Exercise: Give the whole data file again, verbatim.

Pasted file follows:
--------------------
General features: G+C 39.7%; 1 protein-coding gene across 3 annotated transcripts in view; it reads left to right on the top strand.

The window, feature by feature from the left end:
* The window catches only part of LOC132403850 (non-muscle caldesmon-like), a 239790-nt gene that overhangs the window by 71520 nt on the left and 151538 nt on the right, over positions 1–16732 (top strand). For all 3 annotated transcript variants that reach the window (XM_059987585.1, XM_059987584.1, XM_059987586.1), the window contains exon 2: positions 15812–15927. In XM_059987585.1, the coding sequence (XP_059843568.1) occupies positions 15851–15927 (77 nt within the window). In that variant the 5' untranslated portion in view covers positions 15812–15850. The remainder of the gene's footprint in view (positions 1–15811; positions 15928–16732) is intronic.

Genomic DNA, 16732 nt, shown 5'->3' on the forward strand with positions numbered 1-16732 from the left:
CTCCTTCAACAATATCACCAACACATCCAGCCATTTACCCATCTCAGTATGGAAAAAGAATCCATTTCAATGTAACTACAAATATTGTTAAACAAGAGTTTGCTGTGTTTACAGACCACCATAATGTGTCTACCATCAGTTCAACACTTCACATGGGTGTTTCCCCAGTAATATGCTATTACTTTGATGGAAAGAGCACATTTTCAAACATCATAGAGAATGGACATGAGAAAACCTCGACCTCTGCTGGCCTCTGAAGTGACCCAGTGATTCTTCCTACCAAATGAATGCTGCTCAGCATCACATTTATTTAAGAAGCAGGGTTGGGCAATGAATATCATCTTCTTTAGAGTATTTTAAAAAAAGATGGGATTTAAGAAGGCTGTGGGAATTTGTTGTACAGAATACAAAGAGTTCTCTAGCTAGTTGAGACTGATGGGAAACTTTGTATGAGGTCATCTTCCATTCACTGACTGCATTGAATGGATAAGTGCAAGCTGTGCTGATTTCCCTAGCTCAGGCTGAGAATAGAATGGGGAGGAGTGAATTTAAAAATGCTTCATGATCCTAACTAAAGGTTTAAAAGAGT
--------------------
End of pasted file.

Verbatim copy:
General features: G+C 39.7%; 1 protein-coding gene across 3 annotated transcripts in view; it reads left to right on the top strand.

The window, feature by feature from the left end:
* The window catches only part of LOC132403850 (non-muscle caldesmon-like), a 239790-nt gene that overhangs the window by 71520 nt on the left and 151538 nt on the right, over positions 1–16732 (top strand). For all 3 annotated transcript variants that reach the window (XM_059987585.1, XM_059987584.1, XM_059987586.1), the window contains exon 2: positions 15812–15927. In XM_059987585.1, the coding sequence (XP_059843568.1) occupies positions 15851–15927 (77 nt within the window). In that variant the 5' untranslated portion in view covers positions 15812–15850. The remainder of the gene's footprint in view (positions 1–15811; positions 15928–16732) is intronic.

Genomic DNA, 16732 nt, shown 5'->3' on the forward strand with positions numbered 1-16732 from the left:
CTCCTTCAACAATATCACCAACACATCCAGCCATTTACCCATCTCAGTATGGAAAAAGAATCCATTTCAATGTAACTACAAATATTGTTAAACAAGAGTTTGCTGTGTTTACAGACCACCATAATGTGTCTACCATCAGTTCAACACTTCACATGGGTGTTTCCCCAGTAATATGCTATTACTTTGATGGAAAGAGCACATTTTCAAACATCATAGAGAATGGACATGAGAAAACCTCGACCTCTGCTGGCCTCTGAAGTGACCCAGTGATTCTTCCTACCAAATGAATGCTGCTCAGCATCACATTTATTTAAGAAGCAGGGTTGGGCAATGAATATCATCTTCTTTAGAGTATTTTAAAAAAAGATGGGATTTAAGAAGGCTGTGGGAATTTGTTGTACAGAATACAAAGAGTTCTCTAGCTAGTTGAGACTGATGGGAAACTTTGTATGAGGTCATCTTCCATTCACTGACTGCATTGAATGGATAAGTGCAAGCTGTGCTGATTTCCCTAGCTCAGGCTGAGAATAGAATGGGGAGGAGTGAATTTAAAAATGCTTCATGATCCTAACTAAAGGTTTAAAAGAGT